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Indian Territory Executions
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(Source: Daily Oklahoman 5/16/1903 p.7 col.5)

HAS TAKEN 100 LIVES: Old Cherokee Gallows Still Standing at Tahlequah

Until five years ago, the Cherokees had their own code of laws and courts and other officers to enforce them. These laws were practically wiped out of existence by the Curtis Act and the Indian Courts were abolished. A few of the laws not inconsistent with the Arkansas laws, which apply here, are still in force.

Murder was a capital offense in the Cherokee country under the Indian laws and hundreds of Indians have paid the penalty with their lives.

In fact, the Cherokee courts did a land office business with murderers for years. Hangings at Tahlequah were very common. They came so frequently that the Cherokee Sheriff built a permanent scaffold in the jail grounds here for execution purposes. The old gallows still stands and is in perfect working order.

Old timers of Tahlequah say that more than a hundred murderers have stretched hemp from this scaffold. They have been hung singly, in pairs, and three at a time. The trap is large enough to "accomodate" three people.

The last time the scaffold was used, about six years ago, two Indians went down together. Since the Cherokee laws were wiped out and the Indian Courts abolished, all cases, both civil and criminal, are tried by the United States courts.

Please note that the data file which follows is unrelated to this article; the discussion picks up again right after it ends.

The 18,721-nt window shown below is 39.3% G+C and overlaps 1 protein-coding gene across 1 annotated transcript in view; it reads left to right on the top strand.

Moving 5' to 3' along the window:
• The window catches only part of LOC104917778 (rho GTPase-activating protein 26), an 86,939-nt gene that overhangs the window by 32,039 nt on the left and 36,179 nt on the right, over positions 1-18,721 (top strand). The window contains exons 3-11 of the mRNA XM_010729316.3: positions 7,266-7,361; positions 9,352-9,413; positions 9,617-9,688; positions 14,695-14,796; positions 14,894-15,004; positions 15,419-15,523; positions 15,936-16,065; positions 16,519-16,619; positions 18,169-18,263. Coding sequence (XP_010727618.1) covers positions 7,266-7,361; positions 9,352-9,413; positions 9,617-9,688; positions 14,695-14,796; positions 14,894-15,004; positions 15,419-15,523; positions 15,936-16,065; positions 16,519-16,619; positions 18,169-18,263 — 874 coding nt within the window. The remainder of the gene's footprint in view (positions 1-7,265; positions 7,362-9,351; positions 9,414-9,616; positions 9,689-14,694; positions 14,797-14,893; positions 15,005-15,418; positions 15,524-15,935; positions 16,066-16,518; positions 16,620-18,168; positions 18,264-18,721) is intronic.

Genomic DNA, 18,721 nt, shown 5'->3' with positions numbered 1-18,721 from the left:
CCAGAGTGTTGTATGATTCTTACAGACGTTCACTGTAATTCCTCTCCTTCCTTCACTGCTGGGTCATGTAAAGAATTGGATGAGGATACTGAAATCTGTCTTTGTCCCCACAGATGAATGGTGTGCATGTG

No hangings have occured since the change. The federal juries can bring in two kinds of verdicts for murder in the first degree. One provides for life imprisonment. The juries, now, always bring in a "life imprisonment" sentence for first degree murders. The court officials say it is doubtful if ever another man is hung in the Cherokee Nation.
 
Posts: 195 | Registered: Mon December 15 2003Reply With QuoteReport This Post
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Sometimes the executions were carried out by a firing squad, or even a single shooter known for his ability to shoot straight. Does anybody know how it was decided which method to use? Was the condemned prisoner given a choice?

--meursault
 
Posts: 215 | Registered: Thu December 11 2003Reply With QuoteReport This Post
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meursault, I read all the Indian papers online, and don't remember reading about hangings, altho. there may of been some memories of hangings in there, * I've forgotten. I'm thinking just from what I've read, the courts decided, and if there was a choice, shooting would be the choice. I don't have any source to give.

I've wondered if the Indian courts had records, and if so, where are they?
 
Posts: 176 | Location: Texas | Registered: Mon October 18 2004Reply With QuoteReport This Post
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I, too, was surprised the Cherokee hung some of their criminals. Then I went back and examined Ethan Allen Hitchcock's "A Traveler in Indian Territory, the journal of his travels in 1841-42." When speaking of the Cherokee, Hitchcock reported whipping was the most common punishment and even blamed its use as the reason for the split creating the Western Cherokee. Then at page 62, he remarked on seeing a gallows at Talequah which had been "pronounced a sign of civilization." In speaking of the Choctaw, at page 220, he said,"Inferior Court is called when needed. Seldom needed....that is, one of the three for the district, the other two have each had a case of murder, one man sentenced to be shot."